City can’t change board appointment status

Bay St. Louis representatives on the Bay-Waveland School District board apparently will be able to maintain their appointed status and aren’t in danger of having to run for election, according to a finding by the city attorney.

City Attorney Donald Rafferty had been asked to explore whether the city’s School Board representatives could be required to run for office after their current terms expire. While the three are appointed by the mayor and confirmed by the City Council, the School Board’s other two members hold elective positions.

Rafferty told the City Council Tuesday night that after talking with state legislators and School Board Attorney Ronnie Artigues, there appears to be little chance the three Bay representatives can be required to run for office in the future.

“My opinion, in talking with the powers that be, is that it’s not going to happen,” he said.

Of the five school board members, only Sherry Ponder and Robinette Lawler must run for office. The other three, Cheryl Ladner, Clevand Williams and Mike Benvenutti, are Bay St. Louis residents who are appointed.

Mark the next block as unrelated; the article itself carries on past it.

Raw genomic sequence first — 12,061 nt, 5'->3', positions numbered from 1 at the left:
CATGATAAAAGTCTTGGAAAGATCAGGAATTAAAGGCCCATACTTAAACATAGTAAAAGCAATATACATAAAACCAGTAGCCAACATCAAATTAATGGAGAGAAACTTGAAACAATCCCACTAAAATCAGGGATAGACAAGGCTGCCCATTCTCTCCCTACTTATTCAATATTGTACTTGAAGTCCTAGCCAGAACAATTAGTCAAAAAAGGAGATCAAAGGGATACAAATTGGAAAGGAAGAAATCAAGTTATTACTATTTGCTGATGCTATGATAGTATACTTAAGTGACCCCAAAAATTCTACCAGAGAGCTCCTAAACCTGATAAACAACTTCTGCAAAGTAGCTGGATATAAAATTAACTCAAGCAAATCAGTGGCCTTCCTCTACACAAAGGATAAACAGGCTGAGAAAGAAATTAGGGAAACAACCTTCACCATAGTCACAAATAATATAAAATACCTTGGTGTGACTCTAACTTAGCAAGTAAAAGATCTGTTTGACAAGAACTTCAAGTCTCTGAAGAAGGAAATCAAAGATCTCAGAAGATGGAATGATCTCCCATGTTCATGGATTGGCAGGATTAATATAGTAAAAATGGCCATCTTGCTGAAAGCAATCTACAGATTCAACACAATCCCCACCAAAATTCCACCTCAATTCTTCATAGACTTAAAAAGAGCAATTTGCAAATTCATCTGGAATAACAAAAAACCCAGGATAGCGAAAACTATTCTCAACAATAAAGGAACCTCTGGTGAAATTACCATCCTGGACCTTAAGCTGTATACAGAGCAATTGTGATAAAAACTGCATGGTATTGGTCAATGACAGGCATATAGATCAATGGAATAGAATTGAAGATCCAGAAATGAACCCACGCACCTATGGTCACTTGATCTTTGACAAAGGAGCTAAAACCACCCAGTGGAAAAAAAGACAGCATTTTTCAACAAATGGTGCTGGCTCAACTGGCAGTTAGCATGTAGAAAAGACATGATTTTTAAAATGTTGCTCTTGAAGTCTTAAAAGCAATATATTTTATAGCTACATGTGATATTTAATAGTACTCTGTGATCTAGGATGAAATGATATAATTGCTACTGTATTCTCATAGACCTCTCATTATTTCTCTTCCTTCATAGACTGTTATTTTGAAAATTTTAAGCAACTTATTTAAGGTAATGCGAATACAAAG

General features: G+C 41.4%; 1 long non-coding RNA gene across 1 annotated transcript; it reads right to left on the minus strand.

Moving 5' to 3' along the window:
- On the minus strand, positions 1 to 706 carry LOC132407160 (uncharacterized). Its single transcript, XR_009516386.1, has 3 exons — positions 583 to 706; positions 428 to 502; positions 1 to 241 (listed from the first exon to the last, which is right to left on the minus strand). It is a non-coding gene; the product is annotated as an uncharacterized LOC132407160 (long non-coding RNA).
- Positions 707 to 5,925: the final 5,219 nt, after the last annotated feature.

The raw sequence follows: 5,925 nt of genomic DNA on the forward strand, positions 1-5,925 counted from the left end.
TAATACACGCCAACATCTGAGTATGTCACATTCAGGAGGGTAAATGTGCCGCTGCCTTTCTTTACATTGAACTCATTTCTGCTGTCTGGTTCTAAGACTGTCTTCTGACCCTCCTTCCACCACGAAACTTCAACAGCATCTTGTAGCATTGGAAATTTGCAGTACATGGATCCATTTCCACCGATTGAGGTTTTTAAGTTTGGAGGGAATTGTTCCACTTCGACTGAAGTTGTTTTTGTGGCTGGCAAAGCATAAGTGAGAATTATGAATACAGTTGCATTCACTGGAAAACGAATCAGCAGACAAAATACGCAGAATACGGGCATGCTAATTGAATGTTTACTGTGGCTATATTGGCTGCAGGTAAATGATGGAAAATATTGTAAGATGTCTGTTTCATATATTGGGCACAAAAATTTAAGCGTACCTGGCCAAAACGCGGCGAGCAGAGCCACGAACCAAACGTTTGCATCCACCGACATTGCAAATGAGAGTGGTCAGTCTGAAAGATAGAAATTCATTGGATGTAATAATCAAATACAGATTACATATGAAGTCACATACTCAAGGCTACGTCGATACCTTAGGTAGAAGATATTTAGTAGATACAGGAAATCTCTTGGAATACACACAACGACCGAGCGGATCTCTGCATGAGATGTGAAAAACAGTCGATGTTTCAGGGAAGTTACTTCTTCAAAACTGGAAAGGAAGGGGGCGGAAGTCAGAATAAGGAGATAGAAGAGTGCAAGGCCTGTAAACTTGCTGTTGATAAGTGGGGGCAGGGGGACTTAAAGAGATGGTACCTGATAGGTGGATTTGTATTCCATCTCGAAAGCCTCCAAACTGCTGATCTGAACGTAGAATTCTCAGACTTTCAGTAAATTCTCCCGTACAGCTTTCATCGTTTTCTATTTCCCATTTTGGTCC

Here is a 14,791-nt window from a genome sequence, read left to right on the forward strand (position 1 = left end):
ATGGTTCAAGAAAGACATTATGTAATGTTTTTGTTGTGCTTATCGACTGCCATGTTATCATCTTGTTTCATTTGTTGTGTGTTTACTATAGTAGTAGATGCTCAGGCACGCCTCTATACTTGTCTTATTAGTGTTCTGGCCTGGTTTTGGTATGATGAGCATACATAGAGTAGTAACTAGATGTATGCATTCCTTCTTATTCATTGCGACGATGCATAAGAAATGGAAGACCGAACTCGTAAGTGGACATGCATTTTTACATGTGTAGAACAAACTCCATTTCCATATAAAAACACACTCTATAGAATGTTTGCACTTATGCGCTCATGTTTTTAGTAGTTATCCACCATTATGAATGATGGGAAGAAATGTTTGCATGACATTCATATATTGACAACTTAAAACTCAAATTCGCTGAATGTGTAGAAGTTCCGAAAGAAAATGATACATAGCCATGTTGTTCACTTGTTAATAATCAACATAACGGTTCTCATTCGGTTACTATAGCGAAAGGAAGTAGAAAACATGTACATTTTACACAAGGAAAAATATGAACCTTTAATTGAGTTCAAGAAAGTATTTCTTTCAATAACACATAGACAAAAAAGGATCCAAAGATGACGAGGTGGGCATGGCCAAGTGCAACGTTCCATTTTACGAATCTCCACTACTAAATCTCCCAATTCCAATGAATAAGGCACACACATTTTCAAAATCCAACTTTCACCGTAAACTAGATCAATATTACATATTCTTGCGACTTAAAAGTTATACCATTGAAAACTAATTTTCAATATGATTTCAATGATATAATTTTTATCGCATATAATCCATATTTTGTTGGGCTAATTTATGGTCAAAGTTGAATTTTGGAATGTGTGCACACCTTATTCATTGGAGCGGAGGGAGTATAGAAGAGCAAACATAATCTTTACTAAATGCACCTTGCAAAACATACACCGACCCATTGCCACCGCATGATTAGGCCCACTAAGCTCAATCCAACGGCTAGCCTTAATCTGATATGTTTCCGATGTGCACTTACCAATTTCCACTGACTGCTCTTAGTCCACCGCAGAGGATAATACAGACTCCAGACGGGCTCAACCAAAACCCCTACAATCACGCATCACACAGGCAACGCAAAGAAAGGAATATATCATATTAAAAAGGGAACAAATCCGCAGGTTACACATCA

Ponder and Lawler, the elected members, represent areas called the “added territory.” The City of Waveland does not actually name anyone to the School Board, Artigues said.
The question of changing the status of the three Bay St. Louis representatives arose earlier this month after Councilman Doug Seal received citizen complaints when the School Board approved a 1.32-mill tax increase. Board members and the administration said the increase was necessary because of cuts in state aid to education.

Seal had asked that the city look into the issue. “I always tell people, a School Board can do a lot more damage to your taxes than I can,'” he said at the time.

Bay St. Louis Mayor Les Fillingame had said he was not opposed to making school board members campaign for election.

But Rafferty said Tuesday that the proposal would require a blanket change in state law that would affect all school districts.

It could not be done under a “local and private” law that would affect only the Bay-Waveland District, he said. Rafferty said the City Council can actually hold School Board members more accountable under the current system than if they were elected.

“Please understand, when you appoint, you have more power,” he said.

BY: J.R. Welsh

The Sea Coast Echo

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